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Mortgage fraud is, unfortunately, an ongoing problem all over the country. When the 2008 Financial Crisis struck, many people lost their homes as the banks foreclosed on them. But, many banks do not directly attempt to collect on bad debts  because the cost is too high. Instead, many banks sell the debts for pennies on the dollar. The “new” creditors then try to collect on the debts.

During this process, many paperwork and information are lost. For example, mortgage statements are misprinted, payments are lost, and other problems. Rather than sort through the paperwork, some of these companies engaged in mortgage fraud which uses misrepresentations to trick people into paying new debts or on old debts that are either uncollectible or paid off.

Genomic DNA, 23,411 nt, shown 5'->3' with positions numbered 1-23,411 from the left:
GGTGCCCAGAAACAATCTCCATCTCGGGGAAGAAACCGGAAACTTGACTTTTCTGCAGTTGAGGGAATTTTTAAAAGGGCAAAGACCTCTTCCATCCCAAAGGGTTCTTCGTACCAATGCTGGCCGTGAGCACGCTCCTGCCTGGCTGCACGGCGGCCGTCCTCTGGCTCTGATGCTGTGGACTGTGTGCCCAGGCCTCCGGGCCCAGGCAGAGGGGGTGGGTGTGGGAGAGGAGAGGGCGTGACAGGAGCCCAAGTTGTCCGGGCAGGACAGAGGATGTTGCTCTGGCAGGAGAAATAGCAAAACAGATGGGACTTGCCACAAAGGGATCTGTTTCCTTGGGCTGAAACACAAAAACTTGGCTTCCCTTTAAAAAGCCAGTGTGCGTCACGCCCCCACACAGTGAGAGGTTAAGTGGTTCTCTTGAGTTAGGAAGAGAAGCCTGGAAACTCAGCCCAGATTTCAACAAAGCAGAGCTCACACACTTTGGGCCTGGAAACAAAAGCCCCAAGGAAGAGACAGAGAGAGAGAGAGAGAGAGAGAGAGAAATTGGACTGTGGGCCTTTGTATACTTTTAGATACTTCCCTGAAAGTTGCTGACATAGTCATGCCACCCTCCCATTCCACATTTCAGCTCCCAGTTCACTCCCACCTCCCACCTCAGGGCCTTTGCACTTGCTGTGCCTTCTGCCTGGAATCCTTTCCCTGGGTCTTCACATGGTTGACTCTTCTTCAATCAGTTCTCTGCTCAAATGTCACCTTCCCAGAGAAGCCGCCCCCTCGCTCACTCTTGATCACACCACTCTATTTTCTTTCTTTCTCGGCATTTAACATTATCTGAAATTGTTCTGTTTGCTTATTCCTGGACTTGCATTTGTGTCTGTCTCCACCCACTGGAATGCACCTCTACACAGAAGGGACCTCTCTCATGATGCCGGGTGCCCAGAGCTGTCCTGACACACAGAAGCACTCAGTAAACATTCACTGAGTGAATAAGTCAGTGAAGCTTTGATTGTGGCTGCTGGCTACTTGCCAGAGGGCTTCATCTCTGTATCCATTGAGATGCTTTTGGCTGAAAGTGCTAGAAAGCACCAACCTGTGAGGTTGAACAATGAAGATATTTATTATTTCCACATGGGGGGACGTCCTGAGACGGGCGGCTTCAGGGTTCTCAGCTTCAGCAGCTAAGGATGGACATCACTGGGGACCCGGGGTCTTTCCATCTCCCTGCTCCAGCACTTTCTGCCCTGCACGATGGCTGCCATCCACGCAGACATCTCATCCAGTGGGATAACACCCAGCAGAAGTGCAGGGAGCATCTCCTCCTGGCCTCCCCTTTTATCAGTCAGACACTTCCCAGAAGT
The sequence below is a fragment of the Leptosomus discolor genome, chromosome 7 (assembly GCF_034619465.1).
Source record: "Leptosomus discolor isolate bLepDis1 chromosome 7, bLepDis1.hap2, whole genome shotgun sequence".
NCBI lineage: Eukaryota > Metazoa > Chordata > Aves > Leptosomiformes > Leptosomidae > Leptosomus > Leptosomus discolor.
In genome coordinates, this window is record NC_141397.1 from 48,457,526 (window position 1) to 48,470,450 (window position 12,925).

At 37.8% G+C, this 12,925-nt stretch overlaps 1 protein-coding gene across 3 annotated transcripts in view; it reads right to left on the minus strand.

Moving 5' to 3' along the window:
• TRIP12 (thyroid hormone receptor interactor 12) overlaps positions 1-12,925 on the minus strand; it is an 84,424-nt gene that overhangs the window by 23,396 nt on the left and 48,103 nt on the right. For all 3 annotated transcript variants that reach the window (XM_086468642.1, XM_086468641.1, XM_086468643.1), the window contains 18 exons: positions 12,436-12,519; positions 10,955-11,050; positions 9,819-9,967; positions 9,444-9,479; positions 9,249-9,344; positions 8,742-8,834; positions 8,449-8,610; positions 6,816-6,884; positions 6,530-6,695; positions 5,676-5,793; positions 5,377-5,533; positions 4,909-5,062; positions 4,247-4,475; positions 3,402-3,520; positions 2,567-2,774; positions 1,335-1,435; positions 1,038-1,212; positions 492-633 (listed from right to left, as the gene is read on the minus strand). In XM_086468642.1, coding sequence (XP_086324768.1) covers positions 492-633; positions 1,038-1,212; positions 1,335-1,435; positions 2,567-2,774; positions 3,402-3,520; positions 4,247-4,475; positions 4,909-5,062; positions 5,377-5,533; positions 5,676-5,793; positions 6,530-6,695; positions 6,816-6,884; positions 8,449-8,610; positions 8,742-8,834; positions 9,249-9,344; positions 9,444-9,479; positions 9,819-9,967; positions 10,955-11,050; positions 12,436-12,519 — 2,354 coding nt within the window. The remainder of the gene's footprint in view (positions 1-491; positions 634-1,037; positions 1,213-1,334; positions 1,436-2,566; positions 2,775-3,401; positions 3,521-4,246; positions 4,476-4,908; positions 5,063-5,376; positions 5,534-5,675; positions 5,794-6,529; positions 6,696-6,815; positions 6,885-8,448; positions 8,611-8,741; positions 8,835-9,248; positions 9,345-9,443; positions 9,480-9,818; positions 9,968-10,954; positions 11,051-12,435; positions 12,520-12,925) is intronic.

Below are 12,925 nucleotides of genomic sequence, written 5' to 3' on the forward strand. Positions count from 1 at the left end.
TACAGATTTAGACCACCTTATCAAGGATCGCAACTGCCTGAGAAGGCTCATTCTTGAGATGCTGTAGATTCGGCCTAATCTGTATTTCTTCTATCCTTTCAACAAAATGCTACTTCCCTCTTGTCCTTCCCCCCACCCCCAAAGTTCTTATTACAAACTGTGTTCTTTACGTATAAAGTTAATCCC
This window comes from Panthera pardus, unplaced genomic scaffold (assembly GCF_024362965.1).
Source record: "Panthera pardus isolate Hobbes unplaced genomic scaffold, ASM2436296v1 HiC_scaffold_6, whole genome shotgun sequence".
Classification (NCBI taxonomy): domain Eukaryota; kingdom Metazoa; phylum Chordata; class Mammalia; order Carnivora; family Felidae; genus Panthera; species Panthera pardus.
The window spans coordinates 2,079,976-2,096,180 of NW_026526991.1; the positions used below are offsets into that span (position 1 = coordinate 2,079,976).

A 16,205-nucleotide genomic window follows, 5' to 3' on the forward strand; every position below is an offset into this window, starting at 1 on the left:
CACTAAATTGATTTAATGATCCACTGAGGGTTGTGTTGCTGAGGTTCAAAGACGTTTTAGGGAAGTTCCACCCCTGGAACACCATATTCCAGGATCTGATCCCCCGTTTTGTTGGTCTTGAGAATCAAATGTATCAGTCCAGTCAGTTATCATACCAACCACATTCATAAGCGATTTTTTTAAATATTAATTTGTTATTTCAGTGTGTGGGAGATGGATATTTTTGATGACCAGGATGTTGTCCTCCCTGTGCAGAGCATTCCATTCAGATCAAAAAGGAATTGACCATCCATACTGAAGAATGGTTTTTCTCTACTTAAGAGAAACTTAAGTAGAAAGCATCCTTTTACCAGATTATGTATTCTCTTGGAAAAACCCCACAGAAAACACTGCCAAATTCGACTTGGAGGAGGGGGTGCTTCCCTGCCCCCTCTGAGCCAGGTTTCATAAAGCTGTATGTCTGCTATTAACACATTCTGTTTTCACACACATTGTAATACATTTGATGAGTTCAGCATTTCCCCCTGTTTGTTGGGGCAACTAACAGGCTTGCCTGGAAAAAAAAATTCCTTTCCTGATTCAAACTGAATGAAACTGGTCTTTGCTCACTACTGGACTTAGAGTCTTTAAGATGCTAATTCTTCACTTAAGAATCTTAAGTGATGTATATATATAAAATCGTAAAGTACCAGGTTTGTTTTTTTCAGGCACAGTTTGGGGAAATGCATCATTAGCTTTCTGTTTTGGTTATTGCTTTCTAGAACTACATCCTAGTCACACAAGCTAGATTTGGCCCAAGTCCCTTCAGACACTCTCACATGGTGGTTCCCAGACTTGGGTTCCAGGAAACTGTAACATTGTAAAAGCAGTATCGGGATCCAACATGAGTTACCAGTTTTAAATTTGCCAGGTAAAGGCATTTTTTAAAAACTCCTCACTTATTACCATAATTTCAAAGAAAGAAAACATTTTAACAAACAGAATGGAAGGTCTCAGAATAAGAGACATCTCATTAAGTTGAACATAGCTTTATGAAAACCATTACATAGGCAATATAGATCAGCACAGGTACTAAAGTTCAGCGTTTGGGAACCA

Mortgage fraud is illegal in all forms. Unless the creditor can product records substantiating that you are the debtor and the debt is good, they cannot collect from you. More than one-third of states have laws that prohibit mortgage fraud in one form or the other. Additionally, federal law prohibits mortgage fraud. Federal law can convict people because most crimes involve the use of phones or the Internet, which implicate wire fraud laws.

If your mortgagor engaged in fraud, then you may be entitled to civil damages as a result of the fraud. A lawyer can review your claim and explain the various theories under which you may seek recovery. For example, you can pursue compensation under breach of contract, conspiracy to defraud, breach of trust, and/or misrepresentation. You don’t need to fight this on your own; an attorney can help you get compensation if you were the victim of mortgage fraud.